Best Domestic Bank
Hang Seng Bank
|Louisa Cheang, Hang Seng Bank|
Hang Seng, led by chief executive and vice-chairwoman Louisa Cheang, pays close attention to customer behaviour, and this has helped it to prosper in Hong Kong’s highly competitive retail banking market.
Last year, for instance, the bank unveiled digitally enabled branches in Hong Kong. These provide e-ticketing for counter services so that customers do not need to queue up inside the branch, and digital service bars where they can get help moving more of their banking online.
Those efforts worked in its favour this year when social distancing measures were enforced after the coronavirus outbreak and numerous branches were shut for months.
The bank takes customer feedback seriously. Hang Seng’s survey of about 1,000 Hong Kong customers showed that the majority still used a notebook or a computer spreadsheet to manage their personal finances, mainly because of a lack of user-friendly digital book-keeping tools.
In March, Hang Seng held a soft launch of an in-app savings and budgeting tool, linking its clients’ income and savings goals directly with their Hang Seng bank and credit card accounts, thus saving them the job of manually entering each of their expenses. This has been a particular benefit for the bank’s army of small and medium-sized enterprise clients and entrepreneurs, offering them an efficient way to manage their finances.
Hang Seng’s overall business fired on all cylinders in 2019. Operating profits rose 2% last year to HK$28.6 billion ($3.7 billion), while earnings per share were up 2% as well to HK$12.77. Net operating income jumped 6% and net interest income 7%. Wealth and personal banking grew, as did commercial banking and global banking.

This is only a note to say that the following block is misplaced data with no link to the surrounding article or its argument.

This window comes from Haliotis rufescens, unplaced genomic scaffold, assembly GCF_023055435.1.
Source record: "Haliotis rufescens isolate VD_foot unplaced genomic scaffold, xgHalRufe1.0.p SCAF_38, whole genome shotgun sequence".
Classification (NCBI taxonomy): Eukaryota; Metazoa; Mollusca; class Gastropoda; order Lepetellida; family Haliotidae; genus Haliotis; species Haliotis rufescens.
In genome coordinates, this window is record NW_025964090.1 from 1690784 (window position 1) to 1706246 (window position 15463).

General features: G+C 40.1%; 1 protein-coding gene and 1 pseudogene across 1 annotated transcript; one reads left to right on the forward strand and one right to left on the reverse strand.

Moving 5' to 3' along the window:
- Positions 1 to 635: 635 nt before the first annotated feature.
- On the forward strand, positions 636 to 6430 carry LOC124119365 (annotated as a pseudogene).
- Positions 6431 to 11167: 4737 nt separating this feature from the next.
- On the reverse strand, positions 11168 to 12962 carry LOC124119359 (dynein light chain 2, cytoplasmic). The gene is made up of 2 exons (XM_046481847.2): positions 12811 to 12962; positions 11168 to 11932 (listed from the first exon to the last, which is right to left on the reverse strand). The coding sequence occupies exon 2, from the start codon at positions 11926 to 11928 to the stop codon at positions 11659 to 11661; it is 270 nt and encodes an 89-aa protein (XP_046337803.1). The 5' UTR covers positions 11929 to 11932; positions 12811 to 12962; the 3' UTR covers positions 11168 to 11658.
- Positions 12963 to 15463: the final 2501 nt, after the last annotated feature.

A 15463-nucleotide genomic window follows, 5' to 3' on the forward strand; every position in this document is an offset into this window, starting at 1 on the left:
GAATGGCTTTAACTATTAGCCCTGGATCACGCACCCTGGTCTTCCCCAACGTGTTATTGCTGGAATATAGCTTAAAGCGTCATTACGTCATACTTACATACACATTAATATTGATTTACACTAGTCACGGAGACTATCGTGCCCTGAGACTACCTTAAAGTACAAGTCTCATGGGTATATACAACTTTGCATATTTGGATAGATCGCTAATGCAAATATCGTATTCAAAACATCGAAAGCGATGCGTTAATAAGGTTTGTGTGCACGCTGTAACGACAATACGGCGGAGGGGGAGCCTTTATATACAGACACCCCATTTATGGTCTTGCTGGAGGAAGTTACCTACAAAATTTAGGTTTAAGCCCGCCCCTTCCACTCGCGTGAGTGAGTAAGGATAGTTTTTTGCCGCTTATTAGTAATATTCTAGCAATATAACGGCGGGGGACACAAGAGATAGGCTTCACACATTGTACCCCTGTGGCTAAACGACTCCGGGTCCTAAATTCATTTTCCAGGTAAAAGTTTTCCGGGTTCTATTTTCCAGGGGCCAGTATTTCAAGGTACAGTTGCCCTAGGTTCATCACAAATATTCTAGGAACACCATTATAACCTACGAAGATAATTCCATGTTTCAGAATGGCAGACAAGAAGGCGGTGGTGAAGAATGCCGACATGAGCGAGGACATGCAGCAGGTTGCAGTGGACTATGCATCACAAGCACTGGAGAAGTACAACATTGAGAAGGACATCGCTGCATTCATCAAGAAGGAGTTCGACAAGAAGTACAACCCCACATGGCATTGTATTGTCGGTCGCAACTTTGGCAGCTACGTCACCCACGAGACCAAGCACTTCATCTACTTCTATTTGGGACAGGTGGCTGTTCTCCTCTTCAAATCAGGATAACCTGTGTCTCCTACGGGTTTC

The bank’s capital levels are in decent shape too. Common equity tier-1, tier-1 and total capital ratios stood at 16.9%, 18.7% and 20.8% respectively, in 2019, putting Hang Seng ahead of its peer, Bank of East Asia, which reported ratios of 15.6%, 18.4% and 20.4% respectively.
Best Corporate and Investment Bank
HSBC excelled in corporate and investment banking in 2019, despite a particularly difficult year for the
|Deborah Leerhsen, HSBC|
local market, with daily demonstrations that not only brought the city to a halt but also derailed many transactions.
Under the leadership of Deborah Leerhsen, head of global banking for Hong Kong, HSBC dominated the G3 bond market, running deals for the likes of AIA, CK Hutchison Holdings, Sun Hung Kai & Co and the Hong Kong sovereign, as well as infrastructure credits such as NWS Holdings and Road King Infrastructure.
During Asiamoney’s awards period, the bank took the top spot in the G3 bonds bookrunner league table, with apportioned credit of $3.7 billion from 29 deals for Hong Kong-incorporated issues, giving it an 8.5% share of the market.
This put it ahead of Bank of China, with $3.2 billion and 7.4% market share, and well ahead of Crédit Agricole in third place, with $2.9 billion and a 6.7% share, according to Dealogic.
HSBC’s equity capital markets franchise also performed well, thanks to Alibaba Group Holdings’ jumbo secondary listing in Hong Kong, as well as the bank’s role in the listing of Budweiser Brewing Apac for close to $6 billion.
Among the global coordinators and bookrunners of Hong Kong equity capital markets transactions, HSBC came in fifth, taking a 7.3% share of the market, compared with top-ranking Morgan Stanley’s 15.3% share, according to Dealogic.
Last year was undoubtedly difficult for Hong Kong and for banks operating in the city. This year will be no different, after countries that were locked down for months due to Covid-19 take baby steps towards reopening. But HSBC’s global banking and markets business will face even tougher times, given a restructuring in the works for a group-wide reduction in risk-weighted assets by $100 billion and plans to shed 35,000 jobs.